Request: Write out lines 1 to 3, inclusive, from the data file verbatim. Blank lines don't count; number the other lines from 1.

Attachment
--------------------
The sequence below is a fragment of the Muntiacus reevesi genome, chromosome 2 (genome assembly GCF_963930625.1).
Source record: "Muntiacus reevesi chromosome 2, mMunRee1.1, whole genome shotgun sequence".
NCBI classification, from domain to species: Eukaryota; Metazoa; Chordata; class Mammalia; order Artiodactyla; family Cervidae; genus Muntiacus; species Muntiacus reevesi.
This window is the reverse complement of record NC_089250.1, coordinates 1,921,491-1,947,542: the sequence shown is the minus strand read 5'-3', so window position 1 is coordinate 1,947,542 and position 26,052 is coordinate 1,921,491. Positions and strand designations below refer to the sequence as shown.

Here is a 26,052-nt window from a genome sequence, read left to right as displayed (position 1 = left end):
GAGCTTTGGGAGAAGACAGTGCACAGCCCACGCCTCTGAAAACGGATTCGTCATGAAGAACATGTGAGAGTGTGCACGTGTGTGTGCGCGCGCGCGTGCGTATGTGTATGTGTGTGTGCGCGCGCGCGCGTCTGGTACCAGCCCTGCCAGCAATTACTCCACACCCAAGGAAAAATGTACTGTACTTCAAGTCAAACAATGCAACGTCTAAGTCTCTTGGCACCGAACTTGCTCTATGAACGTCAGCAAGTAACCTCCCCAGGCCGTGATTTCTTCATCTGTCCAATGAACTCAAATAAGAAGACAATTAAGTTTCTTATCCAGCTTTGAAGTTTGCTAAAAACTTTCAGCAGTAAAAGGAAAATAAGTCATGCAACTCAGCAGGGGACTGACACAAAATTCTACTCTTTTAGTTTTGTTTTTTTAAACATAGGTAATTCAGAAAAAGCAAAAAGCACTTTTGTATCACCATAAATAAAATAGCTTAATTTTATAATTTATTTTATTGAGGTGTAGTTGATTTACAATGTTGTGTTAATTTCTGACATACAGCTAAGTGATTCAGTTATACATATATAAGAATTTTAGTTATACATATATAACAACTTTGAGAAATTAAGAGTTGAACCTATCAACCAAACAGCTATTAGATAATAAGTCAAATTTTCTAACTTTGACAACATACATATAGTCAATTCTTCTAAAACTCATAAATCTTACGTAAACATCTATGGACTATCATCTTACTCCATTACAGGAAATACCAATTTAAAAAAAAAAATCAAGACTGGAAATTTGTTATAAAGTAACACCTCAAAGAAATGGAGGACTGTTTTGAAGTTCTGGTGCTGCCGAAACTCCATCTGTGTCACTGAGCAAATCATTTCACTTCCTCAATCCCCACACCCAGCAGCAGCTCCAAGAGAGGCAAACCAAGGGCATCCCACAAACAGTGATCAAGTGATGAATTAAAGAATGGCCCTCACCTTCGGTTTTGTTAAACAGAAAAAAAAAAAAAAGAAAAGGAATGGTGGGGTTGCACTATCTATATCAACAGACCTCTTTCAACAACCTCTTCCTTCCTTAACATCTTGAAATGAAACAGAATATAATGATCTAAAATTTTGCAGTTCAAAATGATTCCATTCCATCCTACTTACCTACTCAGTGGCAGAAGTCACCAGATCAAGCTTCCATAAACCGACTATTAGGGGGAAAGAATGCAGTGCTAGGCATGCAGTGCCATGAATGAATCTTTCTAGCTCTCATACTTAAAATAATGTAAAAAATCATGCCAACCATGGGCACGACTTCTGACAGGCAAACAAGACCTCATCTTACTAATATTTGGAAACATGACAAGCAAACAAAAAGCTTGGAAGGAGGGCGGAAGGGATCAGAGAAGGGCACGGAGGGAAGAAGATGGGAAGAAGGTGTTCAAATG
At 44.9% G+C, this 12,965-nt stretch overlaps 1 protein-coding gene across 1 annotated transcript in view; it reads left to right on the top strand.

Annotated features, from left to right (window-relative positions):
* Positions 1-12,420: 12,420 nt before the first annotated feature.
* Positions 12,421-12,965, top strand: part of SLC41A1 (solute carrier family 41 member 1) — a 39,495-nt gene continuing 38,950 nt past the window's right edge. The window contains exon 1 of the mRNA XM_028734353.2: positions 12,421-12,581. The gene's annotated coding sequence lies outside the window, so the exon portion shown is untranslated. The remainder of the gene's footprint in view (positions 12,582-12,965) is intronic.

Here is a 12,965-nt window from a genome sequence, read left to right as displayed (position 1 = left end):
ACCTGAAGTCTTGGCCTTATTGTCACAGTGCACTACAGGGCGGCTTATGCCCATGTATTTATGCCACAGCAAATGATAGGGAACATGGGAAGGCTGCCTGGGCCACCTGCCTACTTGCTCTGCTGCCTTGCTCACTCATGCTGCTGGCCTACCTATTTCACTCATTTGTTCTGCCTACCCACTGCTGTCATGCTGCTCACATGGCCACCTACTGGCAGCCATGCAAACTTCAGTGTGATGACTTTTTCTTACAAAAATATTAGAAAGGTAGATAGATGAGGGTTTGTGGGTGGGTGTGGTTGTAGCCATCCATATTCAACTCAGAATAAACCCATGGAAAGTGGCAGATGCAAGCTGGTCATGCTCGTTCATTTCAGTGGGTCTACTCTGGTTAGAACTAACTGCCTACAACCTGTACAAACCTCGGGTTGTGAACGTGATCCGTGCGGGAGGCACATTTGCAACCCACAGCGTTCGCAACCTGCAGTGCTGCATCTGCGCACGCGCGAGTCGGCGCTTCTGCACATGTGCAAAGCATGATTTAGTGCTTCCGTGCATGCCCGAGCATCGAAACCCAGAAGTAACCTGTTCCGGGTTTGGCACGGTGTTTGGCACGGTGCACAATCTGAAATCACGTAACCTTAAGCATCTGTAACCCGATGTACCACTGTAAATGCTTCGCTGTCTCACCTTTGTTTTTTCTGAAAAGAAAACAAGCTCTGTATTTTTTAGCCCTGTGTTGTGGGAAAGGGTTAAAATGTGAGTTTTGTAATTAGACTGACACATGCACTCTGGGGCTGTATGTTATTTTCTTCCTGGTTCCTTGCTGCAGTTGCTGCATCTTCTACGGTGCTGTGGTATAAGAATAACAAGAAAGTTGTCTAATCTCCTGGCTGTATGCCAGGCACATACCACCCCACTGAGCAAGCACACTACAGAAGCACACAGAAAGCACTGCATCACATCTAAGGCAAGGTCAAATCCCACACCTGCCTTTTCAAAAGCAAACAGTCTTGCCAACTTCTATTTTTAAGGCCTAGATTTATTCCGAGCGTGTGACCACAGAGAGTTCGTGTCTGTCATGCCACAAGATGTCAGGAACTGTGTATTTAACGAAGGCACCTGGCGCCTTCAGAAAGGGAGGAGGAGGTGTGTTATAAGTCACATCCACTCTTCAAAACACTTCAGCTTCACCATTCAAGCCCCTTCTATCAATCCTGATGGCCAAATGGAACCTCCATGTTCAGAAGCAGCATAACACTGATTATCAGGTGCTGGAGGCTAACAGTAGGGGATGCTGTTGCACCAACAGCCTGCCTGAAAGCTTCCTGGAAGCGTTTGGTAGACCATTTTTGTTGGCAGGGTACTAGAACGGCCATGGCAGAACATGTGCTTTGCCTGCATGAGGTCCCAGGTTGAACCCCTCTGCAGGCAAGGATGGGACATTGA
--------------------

The sequence below is a fragment of the Muntiacus reevesi genome, chromosome 2 (genome assembly GCF_963930625.1).
Source record: "Muntiacus reevesi chromosome 2, mMunRee1.1, whole genome shotgun sequence".
NCBI classification, from domain to species: Eukaryota; Metazoa; Chordata; class Mammalia; order Artiodactyla; family Cervidae; genus Muntiacus; species Muntiacus reevesi.